Pruitt-Igoe: Maybe it wasn't all Le Corbusier's fault?
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Among many writers on architecture others, Tom Wolfe gleefully celebrated the 1972 demolition of the Pruitt-Igoe housing project in St. Louis as one in the eye for the modernist style of architecture that he disliked. But a New York Times critic notes that, hey, wait a minute, there are a lot of Le Corbusier-style apartment towers still around that aren't vertical hellholes. What gives?

Tower of Dreams: One Ended in Nightmare

Michael Kimmelman 

I went to Penn South this week, having seen “The Pruitt-Igoe Myth,” Chad Freidrichs’s shattering documentary, now at the IFC Center. Pruitt-Igoe was the notorious St. Louis public-housing complex, demolished in 1972. Images of imploded Pruitt-Igoe buildings, broadcast worldwide, came to haunt the American consciousness. Critics of welfare, big government and modern architecture all used the project as a whipping boy. “The day that modern architecture died,” Charles Jencks, the architect and apostle of postmodernism, called the demolition.

Penn South (started a half century ago by the International Ladies Garment Workers Union) is a cooperative in affluent, 21st-century Manhattan past which chic crowds hustle every day to and from nearby Chelsea’s art galleries, apparently oblivious to it. It thrives within a dense, diverse neighborhood of the sort that makes New York special. Pruitt-Igoe, segregated de facto, isolated and impoverished, collapsed along with the industrial city around it. 

But they’re both classic examples of modern architecture, the kind Mr. Jencks, among countless others, left for dead: superblocks of brick and concrete high rises scattered across grassy plots, so-called towers in the park, descended from Le Corbusier’s “Radiant City.” The words “housing project” instantly conjure them up.

Alienating, penitential breeding grounds for vandalism and violence: that became the tower in the park’s epitaph. But Penn South, with its stolid redbrick, concrete-slab housing stock, is clearly a safe, successful place. In this case the architecture works. In St. Louis, where the architectural scheme was the same, what killed Pruitt-Igoe was not its bricks and mortar. (Minoru Yamasaki, who designed the World Trade Towers, was the architect.) 

The lesson these two sites share has to do with the limits of architecture, socially and economically, never mind what some architects and planners promise or boast. The two projects, aesthetic cousins, are reminders that no typology of design, no matter how passingly fashionable or reviled, guarantees success or failure: neither West Village-style brownstones nor towers in the park nor titanium-clad confections. This is not to say architecture is helpless, only that it is never destiny and that it is always hostage to larger forces.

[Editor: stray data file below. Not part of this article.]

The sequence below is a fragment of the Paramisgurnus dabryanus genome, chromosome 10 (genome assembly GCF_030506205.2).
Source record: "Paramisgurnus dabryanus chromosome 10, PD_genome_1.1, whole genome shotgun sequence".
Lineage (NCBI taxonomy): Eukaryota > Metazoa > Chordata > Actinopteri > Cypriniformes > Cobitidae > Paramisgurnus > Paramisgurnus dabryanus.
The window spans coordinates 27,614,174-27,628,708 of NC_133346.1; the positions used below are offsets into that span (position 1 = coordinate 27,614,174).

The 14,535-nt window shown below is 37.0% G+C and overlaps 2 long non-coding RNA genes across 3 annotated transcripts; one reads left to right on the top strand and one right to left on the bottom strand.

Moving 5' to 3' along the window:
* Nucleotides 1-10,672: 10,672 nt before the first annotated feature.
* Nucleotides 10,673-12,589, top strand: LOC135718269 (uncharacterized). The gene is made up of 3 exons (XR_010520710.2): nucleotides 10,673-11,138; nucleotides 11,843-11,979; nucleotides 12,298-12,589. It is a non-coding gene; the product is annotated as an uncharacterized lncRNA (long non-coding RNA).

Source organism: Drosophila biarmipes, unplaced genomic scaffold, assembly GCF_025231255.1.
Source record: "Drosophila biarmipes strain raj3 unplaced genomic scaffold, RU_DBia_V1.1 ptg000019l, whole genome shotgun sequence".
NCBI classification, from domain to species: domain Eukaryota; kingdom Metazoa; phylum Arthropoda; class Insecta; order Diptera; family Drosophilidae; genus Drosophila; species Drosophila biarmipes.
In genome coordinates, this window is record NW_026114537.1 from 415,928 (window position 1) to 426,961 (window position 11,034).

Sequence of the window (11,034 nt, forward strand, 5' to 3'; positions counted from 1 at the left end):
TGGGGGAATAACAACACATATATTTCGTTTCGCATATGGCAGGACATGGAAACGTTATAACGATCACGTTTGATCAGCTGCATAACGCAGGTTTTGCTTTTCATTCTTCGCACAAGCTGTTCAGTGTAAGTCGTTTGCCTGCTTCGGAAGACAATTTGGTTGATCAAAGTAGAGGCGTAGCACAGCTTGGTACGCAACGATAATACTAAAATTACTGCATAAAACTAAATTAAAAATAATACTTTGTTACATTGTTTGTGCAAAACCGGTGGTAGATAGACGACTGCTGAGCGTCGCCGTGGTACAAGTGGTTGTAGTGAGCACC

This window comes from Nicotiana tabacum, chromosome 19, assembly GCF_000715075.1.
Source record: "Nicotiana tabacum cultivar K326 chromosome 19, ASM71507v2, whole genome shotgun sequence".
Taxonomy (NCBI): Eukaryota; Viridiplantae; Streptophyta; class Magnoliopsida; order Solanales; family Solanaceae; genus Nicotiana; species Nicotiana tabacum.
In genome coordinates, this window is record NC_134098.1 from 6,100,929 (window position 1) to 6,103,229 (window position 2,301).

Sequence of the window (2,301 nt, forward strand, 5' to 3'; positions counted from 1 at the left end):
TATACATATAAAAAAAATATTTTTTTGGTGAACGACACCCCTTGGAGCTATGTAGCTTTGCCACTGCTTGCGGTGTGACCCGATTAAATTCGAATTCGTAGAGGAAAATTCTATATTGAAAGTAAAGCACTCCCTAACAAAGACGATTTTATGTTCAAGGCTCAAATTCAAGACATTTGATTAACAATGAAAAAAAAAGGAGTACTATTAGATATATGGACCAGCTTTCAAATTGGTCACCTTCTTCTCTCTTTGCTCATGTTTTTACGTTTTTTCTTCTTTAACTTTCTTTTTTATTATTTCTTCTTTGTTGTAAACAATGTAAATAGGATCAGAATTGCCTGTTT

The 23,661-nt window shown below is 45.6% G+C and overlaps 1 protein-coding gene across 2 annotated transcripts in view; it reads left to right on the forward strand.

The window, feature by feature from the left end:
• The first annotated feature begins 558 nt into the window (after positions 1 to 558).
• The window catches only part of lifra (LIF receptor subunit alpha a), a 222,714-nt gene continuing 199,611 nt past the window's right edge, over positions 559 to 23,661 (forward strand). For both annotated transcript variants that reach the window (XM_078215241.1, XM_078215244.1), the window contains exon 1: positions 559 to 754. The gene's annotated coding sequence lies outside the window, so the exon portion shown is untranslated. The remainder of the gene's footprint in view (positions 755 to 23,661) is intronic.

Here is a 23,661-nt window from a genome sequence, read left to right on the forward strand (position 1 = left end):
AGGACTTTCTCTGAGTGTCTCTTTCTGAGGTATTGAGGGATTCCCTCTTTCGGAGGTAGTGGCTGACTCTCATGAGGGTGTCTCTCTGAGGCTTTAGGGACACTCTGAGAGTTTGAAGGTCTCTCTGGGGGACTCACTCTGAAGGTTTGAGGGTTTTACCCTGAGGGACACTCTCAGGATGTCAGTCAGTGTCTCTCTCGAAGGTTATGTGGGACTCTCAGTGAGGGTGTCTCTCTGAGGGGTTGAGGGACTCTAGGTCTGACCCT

iSteve readers won't have too much trouble figuring out why the same architectural style led to different fates in Pruitt-Igoe, which had been the boyhood home of two future heavyweight champs, Leon and Michael Spinks, and Penn South, a private co-op started by a heavily Jewish union for its members. I noticed about 1983 that the modernist high rise I was living in in Chicago was about the same style as the notorious Cabrini Green housing projects. 

Most of the comments sounded pretty clueless, but this one was pretty good:

Thank you for this. Too often, we are force-fed the notion that high-rise buildings for the poor and working class was a failed idea of the past that can never work. We are told the only solution to the nation's housing problems are "mixed-income" low-rise buildings. This has served as a cover for the demolition of thousands of units of affordable housing and subsequent dislocation of the poor (and Federal subsidiziation of middle class in the replacement houses). The replacement low-rise homes in places like Chicago or St. Louis might look better to suburban eyes, but in reality they are a massive waste of taxpayer money - often subsidized to the tune of 2-300k per unit. Properly maintaining the buildings, and making sure services, employment and management of the buildings are there, are much more efficient uses of taxpayer money.

In other words, the current orthodoxy that public housing projects for poor people should be low to the ground less reflects some design theory breakthrough than it does the covert realization that if you don't stack poor people up high, then you can't have as many around you. Most of them will have to go somewhere else, far away from you. So, of course, all sensitive, sophisticated Chicagoans now want a handful of handpicked poor people to enjoy lovely lowrise accommodations ... because that means that the rest of them have to go live in Champagne-Urbana or Round Lake Beach or somewhere else far away from Chicago. 

This is not to say that one need not be careful about the interaction of the types of buildings and the types of residents. For example, my experience at Rice U. was that it was a really bad idea to house 250 young men, especially young engineering majors, in the only high rise on campus.The urge to drop stuff from 14 floors up is a powerful one in the 19-year-old's mind, especially when all your rivals live in much lower dormitories over which you, possessing the high ground, can easily exert military dominance. It turns out that you can build a giant slingshot out of rubber surgical tubing and shoot water balloons about 300 yards with fair accuracy. You just have four guys stand on the edge of the balcony holding the ends of the surgical tubing, then have have a couple of pullers draw the slingshot back across the big lobby, then call the elevator and pull the water balloon all the way to the back of the elevator, from whence you let it fly. 

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